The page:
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News / Clark County News

Popular ‘holidays’ fall on holy days

Valentine’s Day, Ash Wednesday share day; Easter, April Fool’s, too

By Patty Hastings, Columbian Social Services, Demographics, Faith
Published: February 13, 2018, 6:05am
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Happy Valentine’s Day … Jesus.

The Rev. Jaime Case hopes God is taking some delight in this year’s funny calendar coincidences. For the first time since 1945, Ash Wednesday, the first day of Lent, falls on Valentine’s Day. Easter falls on April Fool’s Day.

This will happen again in 2029, and almost again in 2024. In 2024, Ash Wednesday will again be on Valentine’s Day, but Easter will be on March 31 because 2024 is a leap year.

“We really feel kind of nerdy about our old calendar,” said Case, rector at St. Luke’s Episcopal Church.

Easter can fall on a different day each year depending on the moon; it falls on the first Sunday following the first full moon after the spring equinox. Ash Wednesday, then, is determined by counting backward six Sundays from Easter. It’s the Wednesday prior.

For some, Ash Wednesday is a day of fasting — which doesn’t really jive with the lavish dinner dates and chocolates associated with Valentine’s Day. Shrove Tuesday or Mardi Gras (Fat Tuesday) is typically a day of feasting before Lent. So, then, perhaps it’s too bad Vancouver’s new Golden Corral opens on Valentine’s Day, which is always Feb. 14, and not today, Fat Tuesday.

But, it all depends on how people recognize the holy day and how seriously they take what Case dubs a “Hallmark holiday.” He said the church doesn’t observe Valentine’s Day in any meaningful way.

“Nothing against the idea of a day dedicated to amorous love … but it is kind of secondary,” Case said.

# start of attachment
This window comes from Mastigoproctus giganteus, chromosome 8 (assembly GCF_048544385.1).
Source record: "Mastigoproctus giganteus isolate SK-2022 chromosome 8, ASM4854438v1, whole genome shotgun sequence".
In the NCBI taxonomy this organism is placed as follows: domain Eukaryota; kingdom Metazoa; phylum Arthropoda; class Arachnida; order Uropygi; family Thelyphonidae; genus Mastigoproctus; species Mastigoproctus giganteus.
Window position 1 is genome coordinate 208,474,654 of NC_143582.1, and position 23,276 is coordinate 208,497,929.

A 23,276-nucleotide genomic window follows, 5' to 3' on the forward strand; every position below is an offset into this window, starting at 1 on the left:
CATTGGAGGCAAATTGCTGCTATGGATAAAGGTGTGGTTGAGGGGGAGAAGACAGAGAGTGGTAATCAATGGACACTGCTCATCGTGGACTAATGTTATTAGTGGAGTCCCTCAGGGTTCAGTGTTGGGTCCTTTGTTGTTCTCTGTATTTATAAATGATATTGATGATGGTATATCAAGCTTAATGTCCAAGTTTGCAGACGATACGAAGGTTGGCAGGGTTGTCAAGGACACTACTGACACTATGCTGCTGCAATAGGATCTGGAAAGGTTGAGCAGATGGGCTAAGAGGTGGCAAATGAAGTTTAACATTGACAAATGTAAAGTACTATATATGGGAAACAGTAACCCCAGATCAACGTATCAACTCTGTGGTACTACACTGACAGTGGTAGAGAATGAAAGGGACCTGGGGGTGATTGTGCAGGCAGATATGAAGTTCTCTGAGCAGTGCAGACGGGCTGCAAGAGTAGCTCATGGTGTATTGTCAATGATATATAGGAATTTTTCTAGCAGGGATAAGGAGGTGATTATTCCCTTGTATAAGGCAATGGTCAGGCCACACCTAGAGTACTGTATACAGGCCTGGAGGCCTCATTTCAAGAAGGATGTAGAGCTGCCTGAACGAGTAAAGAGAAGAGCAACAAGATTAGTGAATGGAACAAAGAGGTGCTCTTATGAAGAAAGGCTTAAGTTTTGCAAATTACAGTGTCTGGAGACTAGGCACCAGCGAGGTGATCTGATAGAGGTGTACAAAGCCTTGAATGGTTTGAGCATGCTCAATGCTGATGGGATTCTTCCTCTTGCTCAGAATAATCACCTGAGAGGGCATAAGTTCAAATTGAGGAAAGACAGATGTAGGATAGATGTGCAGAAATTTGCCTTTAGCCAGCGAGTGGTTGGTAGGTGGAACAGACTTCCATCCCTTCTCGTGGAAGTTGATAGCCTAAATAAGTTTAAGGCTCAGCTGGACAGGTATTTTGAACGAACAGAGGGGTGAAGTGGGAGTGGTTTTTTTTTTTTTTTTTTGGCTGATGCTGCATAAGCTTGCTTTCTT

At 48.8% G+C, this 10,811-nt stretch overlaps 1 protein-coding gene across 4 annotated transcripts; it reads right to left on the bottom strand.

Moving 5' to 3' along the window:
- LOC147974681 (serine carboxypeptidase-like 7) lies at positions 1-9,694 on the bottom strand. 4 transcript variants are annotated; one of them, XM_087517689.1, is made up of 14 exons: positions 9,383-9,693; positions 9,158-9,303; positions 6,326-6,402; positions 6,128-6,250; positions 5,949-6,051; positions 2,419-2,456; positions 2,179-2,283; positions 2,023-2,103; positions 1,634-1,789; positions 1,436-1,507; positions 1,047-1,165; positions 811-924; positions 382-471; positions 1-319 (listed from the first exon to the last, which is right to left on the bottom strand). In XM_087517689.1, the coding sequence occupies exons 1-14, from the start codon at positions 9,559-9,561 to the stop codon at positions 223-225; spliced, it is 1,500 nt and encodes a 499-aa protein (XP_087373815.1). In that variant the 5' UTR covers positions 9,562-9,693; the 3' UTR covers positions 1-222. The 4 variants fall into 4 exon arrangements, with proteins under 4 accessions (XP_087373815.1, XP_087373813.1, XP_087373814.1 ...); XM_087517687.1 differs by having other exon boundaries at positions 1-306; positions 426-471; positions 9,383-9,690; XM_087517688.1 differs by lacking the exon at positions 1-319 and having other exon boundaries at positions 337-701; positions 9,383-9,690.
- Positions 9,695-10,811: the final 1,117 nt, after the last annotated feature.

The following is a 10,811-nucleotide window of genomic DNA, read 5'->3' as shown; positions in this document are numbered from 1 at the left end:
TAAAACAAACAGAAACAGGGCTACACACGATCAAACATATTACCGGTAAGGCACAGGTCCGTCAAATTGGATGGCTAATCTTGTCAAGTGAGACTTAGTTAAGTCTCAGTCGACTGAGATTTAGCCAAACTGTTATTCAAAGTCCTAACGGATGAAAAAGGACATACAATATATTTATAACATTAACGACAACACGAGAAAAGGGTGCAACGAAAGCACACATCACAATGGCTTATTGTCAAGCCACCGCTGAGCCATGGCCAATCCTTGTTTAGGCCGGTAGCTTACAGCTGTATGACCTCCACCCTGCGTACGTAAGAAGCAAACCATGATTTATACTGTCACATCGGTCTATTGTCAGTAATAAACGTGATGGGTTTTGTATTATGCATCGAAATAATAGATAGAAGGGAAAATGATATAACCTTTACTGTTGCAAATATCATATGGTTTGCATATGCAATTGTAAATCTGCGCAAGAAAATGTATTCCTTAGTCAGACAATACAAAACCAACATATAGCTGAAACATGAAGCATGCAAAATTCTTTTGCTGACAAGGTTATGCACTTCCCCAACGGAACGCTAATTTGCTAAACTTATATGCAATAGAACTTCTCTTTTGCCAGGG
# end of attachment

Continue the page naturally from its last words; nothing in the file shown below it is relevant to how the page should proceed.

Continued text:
And April Fool’s Day? Pssssh, it hasn’t even made April 1 into an officially recognized holiday. But Case can see how nonbelievers will enjoy the irony of Easter falling on April Fool’s Day.

The Rev. W.R. Harris of the Proto Cathedral of St. James the Greater said that while people make sacrifices for the Lenten season, it shouldn’t necessarily impose on Valentine’s Day.

“It’s not like nobody will go out to dinner,” he said. “They pick and choose the sacrifices they’re going to make.”

People sacrifice something — whether it’s meat or candy or watching television — because Christ sacrificed his life, Harris said. “It’s a time for us to take inventory of our lives and look at those things that are not like God.”

Although Ash Wednesday is not a holy day of obligation for Catholics (a day when they’re obligated to attend Mass) many begin Lent by attending church and getting the sign of the cross smudged on their foreheads with ashes.

So, couples might be out on a dinner and church date on Wednesday with what looks like dirt on their faces. Really, it’s a reminder of mortality and repentance.

“Just because it’s Ash Wednesday doesn’t mean you can’t go out and celebrate love,” said the Rev. Tom Warne of Church of the Good Shepherd.

On Ash Wednesday, Warne stands out on Ellsworth Road offering ashes-to-go for commuters. For two decades, he’s said the traditional invocation: Remember you are dust and to dust you shall return. But, in the spirit of Valentine’s Day he’s saying something different — and expects to get some funny looks because of it: Remember that you are loved, and to love you shall return.

Warne told his Episcopalian parish that they don’t have to beat themselves up during Lent. Rather, he called on them to remember that they are loved unconditionally by God. It can be a time to look for manifestations of God’s love and to show that love to others.

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He’s already started thinking about what he’ll say during Easter service. When April Fool’s Day fell on Good Friday one year, he discussed the history of the “holy fools,” which included a saint who ran through the streets naked with a string of sausages around his neck during Lent.

In a way, he said, the resurrection of Jesus was God pulling a rabbit out of a hat — the ultimate April Fool’s trick.

“No one saw that coming,” Warne said.

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Columbian Social Services, Demographics, Faith